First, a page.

With a Henry Ford-esque assembly line and a streamlined menu, Chipotle has made a lasting mark on the restaurant industry, and its stock price reflects that.
Since debuting in 2006, shares have surged about 3,200 percent.
Investor appetite has not just been limited to the Mexican chain. Recently, many fast casual restaurants—an industry term for restaurants serving more premium ingredients at slightly higher prices than fast food—have hit the market and seen strong demand.
For investors who want to get in on Chipotle-like growth at an earlier stage, PrivCo recently released a report about five chains that could be the next fast casual hit.
Read More 10 restaurant chains with the best buzz
To find them, the firm sifted through roughly 850,000 private companies in the database. It focused on fast casual chains that were still relatively early in their growth stage but had already demonstrated a track record of success. PrivCo took into account investor interest, client interest and media coverage to narrow the list down.
So which chains have the potential to generate big returns just like Chipotle, according to PrivCo?
Click ahead to read more.
—By Katie Little, Staff Writer, CNBC.com
Updated 22 September 2015
Posted 25 July 2015
"Welcome to Moe's!" is the standard greeting when customers enter one of this Focus Brands' unit's restaurants. PrivCo is similarly enthusiastic about the company's prospects. Founded in 2000 in Atlanta, the company has grown fast. With a menu that ranges from burritos with offbeat names like the Homewrecker (pictured here) to quesadillas to nachos, it has a large combination of orders—just like Chipotle. One thing they do not have: A microwave.
Locations: More than 600 restaurants in 37 states
Expansion plans: Moe's has inked deals for 145 units in markets including Cleveland, Austin, San Antonio, Houston, Phoenix, Tucson, North Dakota, South Dakota, and Wyoming.
It also plans to further develop in the western part of the country.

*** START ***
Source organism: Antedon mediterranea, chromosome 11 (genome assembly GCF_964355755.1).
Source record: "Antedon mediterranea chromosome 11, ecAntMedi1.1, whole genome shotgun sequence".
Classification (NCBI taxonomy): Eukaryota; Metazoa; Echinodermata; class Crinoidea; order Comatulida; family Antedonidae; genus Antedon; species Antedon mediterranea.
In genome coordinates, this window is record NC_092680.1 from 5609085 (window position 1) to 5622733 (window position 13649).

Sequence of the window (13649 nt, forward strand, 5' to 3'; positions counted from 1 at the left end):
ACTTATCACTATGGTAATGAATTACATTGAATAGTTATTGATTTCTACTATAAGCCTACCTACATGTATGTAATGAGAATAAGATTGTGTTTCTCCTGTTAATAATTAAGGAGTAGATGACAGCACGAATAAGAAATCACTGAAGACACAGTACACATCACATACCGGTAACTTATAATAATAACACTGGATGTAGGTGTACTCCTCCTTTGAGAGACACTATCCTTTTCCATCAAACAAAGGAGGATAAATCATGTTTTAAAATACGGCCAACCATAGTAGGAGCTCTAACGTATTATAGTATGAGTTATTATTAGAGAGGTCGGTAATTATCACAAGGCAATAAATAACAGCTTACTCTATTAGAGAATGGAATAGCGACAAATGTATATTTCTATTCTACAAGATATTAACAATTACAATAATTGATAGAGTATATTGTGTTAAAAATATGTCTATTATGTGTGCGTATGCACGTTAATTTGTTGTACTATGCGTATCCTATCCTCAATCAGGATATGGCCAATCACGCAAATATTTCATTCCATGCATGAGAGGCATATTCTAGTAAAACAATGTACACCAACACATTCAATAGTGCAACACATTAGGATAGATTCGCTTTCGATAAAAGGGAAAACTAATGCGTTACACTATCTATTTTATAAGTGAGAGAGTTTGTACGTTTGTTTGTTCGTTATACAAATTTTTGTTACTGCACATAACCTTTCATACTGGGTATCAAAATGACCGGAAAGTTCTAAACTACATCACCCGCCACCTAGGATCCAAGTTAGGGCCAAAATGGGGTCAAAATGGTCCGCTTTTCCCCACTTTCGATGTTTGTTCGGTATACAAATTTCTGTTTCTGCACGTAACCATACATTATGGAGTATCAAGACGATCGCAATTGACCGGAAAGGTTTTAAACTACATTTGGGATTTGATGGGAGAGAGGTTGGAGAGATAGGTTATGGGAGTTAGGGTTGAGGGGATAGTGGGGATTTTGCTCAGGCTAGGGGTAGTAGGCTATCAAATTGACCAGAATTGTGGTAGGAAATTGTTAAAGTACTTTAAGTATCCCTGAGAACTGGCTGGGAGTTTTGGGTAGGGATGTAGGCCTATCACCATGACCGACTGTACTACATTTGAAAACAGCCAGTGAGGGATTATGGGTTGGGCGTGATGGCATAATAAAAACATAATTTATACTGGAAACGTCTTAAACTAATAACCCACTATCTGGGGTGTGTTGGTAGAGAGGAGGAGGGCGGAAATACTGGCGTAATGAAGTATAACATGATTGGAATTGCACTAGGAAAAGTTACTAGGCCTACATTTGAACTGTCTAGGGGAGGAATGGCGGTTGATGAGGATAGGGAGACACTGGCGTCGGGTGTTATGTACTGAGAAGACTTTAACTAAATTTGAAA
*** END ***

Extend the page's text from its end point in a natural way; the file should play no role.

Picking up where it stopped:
Founded in 2007 in D.C., this restaurant chain sells a variety of grain bowls and salads, using local and organic ingredients.
Locations: 31 locations along the East Coast and California.
Expansion plans: The company plans to add another 10 locations this year, including additional restaurants in California.
Another entry in the food delivery space, Maple wants to set itself apart with a menu that changes daily and incorporates local and sustainable ingredients. The restaurant-quality dishes that run around $12 each.
Availability: Currently the service only operates in New York City's Financial District neighborhood, serving addresses below Chambers Street, with plans to add additional markets in the future.
With a wide-ranging menu of quinoa bowls, salads and bar-itos (think of a burrito but with quinoa instead of rice), Protein Bar is another restaurant capitalizing on healthier-minded diners with an emphasis on protein. Its founder opened the first location after dropping 60 pounds while on a diet high in protein.
Locations: 20 locations
Started in 2006, the company is a veggie-centric concept where meat, eggs, dairy are not on the menu.
Greg Dollarhyde, former CEO of Zoe's Kitchen and Baja Kitchen, said the chain's food sets out to be "more innovative and craveable than other vegetarian food."
Locations: 29 locations.
Expansion plans: "Over the next two years, we plan to expand outside of the West Coast, and we're looking at licensing outside of the country," Dollarhyde said in a phone interview.